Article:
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Achievement of Community Health Nursing Competencies through Undergraduate Clinical Experiences: A Gap Analysis

  • Author / Creator
    Pijl Zieber, Emily (Em)
  • It is widely believed that in Canada, nursing practice and health care are moving from acute care into the community. What has yet to be established, however, is the degree to which undergraduate nursing students are being prepared for community health nursing practice through their community health clinical rotations. In particular, how well non-traditional or innovative community placements prepare students for registered nursing practice in the community has never been quantified. The purposes of this province-wide multi-stakeholder mixed method research study were to: delineate the competencies required of nursing students from stakeholder (industry, faculty, and student) perspectives; understand the nature of the gap between desired and observed competency level; and establish strategies for moving forward in the preparation of new nurses for community health practice in Alberta. Findings suggest that undergraduate pre-registration nursing students are not being adequately prepared for registered nursing practice roles in community health. In all competency performance items on the survey tool, observed scores were significantly lower than desired scores. Faculty and students rated observed and desired scores higher than did community health nurses, for whom the observed-desired gap was also wider. Focus group findings reveal that perspectives differ by stakeholder group regarding what it means to be prepared for community health nursing practice and how this readiness is best accomplished. As well, faculty and student perspectives often differ significantly from perspectives of practicing nurses about what new graduates need in order to be ready for community health practice.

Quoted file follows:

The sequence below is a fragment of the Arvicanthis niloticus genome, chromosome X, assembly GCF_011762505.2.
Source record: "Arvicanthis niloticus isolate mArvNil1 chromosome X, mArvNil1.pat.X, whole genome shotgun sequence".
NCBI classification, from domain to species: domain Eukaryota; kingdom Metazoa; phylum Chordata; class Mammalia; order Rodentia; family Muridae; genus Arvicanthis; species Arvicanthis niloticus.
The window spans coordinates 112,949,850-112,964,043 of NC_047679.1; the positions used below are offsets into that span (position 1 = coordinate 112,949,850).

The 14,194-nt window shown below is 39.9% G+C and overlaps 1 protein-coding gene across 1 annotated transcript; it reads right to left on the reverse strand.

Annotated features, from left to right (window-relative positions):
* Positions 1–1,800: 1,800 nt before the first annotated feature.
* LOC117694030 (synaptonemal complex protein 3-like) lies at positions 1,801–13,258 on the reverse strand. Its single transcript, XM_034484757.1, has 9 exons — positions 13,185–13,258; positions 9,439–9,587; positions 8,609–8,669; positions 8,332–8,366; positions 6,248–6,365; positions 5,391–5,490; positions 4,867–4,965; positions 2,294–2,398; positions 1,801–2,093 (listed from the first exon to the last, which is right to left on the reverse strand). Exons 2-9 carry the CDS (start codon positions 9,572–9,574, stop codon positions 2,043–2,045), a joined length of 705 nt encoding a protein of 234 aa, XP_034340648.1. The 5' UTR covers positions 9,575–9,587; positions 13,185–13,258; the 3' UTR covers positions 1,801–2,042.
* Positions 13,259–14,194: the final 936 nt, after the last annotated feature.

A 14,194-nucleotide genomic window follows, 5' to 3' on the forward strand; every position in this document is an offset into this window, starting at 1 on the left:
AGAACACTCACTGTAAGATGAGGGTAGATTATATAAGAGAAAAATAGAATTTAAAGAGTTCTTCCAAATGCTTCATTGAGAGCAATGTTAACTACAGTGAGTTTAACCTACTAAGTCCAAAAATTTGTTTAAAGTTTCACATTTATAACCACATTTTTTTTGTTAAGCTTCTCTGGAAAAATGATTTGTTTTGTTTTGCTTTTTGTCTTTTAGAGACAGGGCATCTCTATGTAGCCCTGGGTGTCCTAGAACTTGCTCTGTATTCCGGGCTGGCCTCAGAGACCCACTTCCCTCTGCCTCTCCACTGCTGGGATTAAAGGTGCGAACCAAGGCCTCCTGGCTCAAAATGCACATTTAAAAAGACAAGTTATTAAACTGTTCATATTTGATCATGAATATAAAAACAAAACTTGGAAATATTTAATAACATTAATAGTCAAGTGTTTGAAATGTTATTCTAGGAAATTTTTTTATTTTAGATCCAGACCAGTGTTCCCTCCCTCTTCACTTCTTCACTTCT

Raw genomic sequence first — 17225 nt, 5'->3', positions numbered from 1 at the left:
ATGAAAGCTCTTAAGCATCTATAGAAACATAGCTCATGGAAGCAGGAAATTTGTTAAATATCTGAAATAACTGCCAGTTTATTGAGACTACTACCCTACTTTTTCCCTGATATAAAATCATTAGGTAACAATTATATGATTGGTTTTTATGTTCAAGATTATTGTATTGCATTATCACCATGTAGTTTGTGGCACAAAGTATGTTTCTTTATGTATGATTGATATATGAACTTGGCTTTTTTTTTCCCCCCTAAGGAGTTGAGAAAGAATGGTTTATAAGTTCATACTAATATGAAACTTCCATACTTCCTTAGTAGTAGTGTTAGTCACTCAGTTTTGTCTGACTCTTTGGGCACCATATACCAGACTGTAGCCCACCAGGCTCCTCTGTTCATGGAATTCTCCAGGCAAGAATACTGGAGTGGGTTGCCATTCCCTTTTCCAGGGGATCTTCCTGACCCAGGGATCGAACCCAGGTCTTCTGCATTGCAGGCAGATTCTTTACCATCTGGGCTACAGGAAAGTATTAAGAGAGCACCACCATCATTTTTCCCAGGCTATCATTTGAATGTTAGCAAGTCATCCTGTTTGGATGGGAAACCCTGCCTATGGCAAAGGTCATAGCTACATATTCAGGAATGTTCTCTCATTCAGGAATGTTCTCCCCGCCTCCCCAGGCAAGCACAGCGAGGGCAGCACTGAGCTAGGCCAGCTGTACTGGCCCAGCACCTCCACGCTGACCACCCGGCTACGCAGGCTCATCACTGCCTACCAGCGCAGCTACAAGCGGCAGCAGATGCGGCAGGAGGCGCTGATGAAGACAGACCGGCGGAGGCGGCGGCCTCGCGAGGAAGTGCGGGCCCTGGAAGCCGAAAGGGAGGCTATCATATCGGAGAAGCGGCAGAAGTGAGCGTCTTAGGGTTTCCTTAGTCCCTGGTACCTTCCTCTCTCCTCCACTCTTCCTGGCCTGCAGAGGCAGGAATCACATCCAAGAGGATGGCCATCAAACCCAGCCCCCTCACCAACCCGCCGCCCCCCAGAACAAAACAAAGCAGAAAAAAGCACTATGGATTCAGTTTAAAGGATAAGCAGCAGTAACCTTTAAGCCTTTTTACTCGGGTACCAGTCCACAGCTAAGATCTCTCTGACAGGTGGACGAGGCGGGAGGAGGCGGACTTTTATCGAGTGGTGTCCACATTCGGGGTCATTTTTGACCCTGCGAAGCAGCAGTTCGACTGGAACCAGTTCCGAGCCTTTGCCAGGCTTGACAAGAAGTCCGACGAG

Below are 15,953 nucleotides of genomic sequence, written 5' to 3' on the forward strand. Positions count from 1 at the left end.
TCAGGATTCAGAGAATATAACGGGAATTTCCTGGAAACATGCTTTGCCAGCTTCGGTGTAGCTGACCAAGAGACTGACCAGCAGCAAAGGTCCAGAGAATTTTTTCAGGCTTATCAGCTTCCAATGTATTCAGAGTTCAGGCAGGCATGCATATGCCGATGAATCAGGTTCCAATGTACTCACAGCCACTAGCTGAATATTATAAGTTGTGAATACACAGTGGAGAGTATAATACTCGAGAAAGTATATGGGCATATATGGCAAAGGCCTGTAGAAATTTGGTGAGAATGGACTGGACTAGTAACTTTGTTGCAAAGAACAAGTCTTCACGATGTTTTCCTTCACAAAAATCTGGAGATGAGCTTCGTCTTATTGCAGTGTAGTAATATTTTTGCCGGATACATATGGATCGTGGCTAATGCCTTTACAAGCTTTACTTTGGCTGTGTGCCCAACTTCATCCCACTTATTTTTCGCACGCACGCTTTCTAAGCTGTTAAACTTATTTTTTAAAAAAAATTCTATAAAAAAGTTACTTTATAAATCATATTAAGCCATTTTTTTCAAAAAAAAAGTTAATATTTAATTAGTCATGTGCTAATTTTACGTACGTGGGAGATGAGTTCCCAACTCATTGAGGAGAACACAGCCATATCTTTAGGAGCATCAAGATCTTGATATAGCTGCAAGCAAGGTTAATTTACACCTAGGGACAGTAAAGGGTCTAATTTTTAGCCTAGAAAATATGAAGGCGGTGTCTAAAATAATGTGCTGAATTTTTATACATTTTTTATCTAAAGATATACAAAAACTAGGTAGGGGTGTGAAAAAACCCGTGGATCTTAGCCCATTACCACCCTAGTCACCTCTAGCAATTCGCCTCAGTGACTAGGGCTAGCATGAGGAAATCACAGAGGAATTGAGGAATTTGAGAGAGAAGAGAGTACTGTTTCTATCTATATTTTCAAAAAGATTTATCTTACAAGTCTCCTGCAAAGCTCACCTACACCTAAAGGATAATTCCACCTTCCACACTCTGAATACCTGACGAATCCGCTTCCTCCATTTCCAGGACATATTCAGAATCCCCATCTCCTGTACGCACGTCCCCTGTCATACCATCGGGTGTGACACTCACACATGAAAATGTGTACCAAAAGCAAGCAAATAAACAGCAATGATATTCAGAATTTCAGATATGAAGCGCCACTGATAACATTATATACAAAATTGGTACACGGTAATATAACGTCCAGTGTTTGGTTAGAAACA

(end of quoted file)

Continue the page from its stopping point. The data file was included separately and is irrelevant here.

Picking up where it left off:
• Subjects / Keywords
  • Graduation date
    2015-11
  • Type of Item
    Thesis
  • Degree
    Doctor of Philosophy
  • DOI
    https://doi.org/10.7939/R3PV6BJ84
  • License
    This thesis is made available by the University of Alberta Libraries with permission of the copyright owner solely for non-commercial purposes. This thesis, or any portion thereof, may not otherwise be copied or reproduced without the written consent of the copyright owner, except to the extent permitted by Canadian copyright law.
  • Language
    English
  • Institution
    University of Alberta
  • Degree level
    Doctoral
  • Department
    • Faculty of Nursing
  • Supervisor / co-supervisor and their department(s)
    • Barton, Sylvia (Nursing)
  • Examining committee members and their departments
    • Awosoga, Olu (Health Sciences)
    • Konkin, Jill (Medicine)